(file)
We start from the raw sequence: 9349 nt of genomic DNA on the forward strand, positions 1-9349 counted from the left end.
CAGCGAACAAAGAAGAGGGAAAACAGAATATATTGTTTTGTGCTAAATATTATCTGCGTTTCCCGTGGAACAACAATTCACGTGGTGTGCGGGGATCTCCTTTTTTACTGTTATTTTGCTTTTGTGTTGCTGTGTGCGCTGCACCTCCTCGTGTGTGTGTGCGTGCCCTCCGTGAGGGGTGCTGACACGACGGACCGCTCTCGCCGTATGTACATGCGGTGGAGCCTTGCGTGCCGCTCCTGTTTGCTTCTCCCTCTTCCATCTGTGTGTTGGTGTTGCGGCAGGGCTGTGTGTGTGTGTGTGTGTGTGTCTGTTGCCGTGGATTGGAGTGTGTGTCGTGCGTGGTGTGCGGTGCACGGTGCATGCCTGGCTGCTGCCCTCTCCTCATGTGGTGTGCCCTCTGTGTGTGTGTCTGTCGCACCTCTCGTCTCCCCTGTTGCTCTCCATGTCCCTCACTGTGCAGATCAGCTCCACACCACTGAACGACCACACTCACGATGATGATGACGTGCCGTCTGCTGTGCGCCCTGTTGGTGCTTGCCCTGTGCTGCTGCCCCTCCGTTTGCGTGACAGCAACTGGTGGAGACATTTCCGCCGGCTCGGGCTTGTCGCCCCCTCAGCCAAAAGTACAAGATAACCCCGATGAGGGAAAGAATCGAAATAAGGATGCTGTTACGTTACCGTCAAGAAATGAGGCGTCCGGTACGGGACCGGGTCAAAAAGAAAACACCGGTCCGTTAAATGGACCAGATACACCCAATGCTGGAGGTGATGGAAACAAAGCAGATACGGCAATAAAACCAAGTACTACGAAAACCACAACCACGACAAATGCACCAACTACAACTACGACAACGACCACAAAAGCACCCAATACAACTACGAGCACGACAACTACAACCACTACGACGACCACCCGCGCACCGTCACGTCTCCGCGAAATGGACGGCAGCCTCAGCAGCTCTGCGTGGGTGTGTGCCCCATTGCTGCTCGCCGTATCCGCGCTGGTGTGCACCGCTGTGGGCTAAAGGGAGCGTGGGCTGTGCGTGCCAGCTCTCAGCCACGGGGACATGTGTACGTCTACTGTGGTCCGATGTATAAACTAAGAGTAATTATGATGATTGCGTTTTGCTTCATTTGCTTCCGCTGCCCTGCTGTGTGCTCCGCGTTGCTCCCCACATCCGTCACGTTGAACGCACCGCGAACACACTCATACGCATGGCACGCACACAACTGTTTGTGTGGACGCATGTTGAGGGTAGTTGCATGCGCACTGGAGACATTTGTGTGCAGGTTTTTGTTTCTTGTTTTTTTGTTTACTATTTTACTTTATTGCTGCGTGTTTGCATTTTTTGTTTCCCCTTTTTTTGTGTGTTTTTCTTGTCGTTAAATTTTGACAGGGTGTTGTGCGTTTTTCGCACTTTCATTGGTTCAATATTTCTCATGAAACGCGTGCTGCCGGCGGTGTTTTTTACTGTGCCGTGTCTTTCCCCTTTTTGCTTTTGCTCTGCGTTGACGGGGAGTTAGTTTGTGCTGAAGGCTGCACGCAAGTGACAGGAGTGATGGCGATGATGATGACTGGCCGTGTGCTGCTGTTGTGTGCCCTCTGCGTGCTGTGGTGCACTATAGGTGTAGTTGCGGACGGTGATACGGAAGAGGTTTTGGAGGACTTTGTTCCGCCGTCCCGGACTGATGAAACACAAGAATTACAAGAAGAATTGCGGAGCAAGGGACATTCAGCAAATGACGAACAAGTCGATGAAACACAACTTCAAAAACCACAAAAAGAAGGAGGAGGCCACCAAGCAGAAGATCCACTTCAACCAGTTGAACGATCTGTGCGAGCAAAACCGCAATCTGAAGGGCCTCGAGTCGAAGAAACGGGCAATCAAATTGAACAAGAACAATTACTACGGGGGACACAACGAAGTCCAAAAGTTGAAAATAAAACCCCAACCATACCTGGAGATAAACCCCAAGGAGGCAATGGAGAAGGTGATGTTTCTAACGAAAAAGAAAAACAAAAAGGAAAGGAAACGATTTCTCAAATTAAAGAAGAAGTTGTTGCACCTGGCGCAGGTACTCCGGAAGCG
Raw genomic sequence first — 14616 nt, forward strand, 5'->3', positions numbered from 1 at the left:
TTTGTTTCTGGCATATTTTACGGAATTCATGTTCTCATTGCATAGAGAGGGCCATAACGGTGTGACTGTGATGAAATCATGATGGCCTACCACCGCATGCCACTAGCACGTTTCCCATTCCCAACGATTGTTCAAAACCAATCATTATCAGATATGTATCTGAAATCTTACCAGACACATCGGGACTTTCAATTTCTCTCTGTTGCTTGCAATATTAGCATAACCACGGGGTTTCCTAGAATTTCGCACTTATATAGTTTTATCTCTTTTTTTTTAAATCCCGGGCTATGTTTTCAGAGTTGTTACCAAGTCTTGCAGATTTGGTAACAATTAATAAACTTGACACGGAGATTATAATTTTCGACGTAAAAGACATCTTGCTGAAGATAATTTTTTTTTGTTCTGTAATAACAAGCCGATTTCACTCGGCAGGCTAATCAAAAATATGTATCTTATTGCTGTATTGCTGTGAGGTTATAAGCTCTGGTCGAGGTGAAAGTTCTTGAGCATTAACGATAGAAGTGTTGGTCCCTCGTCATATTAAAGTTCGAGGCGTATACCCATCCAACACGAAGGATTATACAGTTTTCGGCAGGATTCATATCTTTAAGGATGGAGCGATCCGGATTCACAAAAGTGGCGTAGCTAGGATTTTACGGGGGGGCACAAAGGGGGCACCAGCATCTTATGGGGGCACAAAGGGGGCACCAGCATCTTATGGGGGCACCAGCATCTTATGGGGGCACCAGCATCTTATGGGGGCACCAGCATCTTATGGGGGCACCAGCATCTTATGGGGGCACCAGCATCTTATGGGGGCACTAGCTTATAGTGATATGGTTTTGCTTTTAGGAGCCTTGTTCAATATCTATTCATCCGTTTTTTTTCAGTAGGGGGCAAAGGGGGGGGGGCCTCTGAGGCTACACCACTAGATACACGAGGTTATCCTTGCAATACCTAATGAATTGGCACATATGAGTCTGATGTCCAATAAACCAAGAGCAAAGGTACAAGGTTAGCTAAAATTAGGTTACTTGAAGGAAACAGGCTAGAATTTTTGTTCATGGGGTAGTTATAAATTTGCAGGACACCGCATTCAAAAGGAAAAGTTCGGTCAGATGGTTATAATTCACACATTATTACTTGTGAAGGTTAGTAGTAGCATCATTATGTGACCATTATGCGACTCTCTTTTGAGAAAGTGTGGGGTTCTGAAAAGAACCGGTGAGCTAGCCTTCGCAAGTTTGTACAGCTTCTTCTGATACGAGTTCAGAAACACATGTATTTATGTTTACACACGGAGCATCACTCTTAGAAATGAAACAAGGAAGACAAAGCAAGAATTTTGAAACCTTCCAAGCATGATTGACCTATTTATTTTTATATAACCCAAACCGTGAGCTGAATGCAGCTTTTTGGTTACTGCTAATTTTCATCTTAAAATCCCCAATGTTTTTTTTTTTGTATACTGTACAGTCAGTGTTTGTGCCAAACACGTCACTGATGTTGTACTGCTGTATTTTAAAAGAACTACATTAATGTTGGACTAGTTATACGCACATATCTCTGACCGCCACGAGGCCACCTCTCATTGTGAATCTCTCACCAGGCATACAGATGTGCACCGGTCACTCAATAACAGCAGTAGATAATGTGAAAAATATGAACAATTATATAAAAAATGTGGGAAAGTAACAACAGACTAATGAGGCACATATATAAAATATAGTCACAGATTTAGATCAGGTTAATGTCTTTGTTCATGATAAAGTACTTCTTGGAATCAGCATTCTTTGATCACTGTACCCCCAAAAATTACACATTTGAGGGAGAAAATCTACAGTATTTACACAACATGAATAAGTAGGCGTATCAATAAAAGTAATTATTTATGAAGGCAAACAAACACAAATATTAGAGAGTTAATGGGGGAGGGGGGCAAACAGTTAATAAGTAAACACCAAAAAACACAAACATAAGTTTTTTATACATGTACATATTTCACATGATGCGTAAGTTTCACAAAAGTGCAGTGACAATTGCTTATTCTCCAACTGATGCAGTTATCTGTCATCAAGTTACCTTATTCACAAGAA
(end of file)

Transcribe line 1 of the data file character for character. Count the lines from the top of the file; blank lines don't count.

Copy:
We start from the raw sequence: 9349 nt of genomic DNA on the forward strand, positions 1-9349 counted from the left end.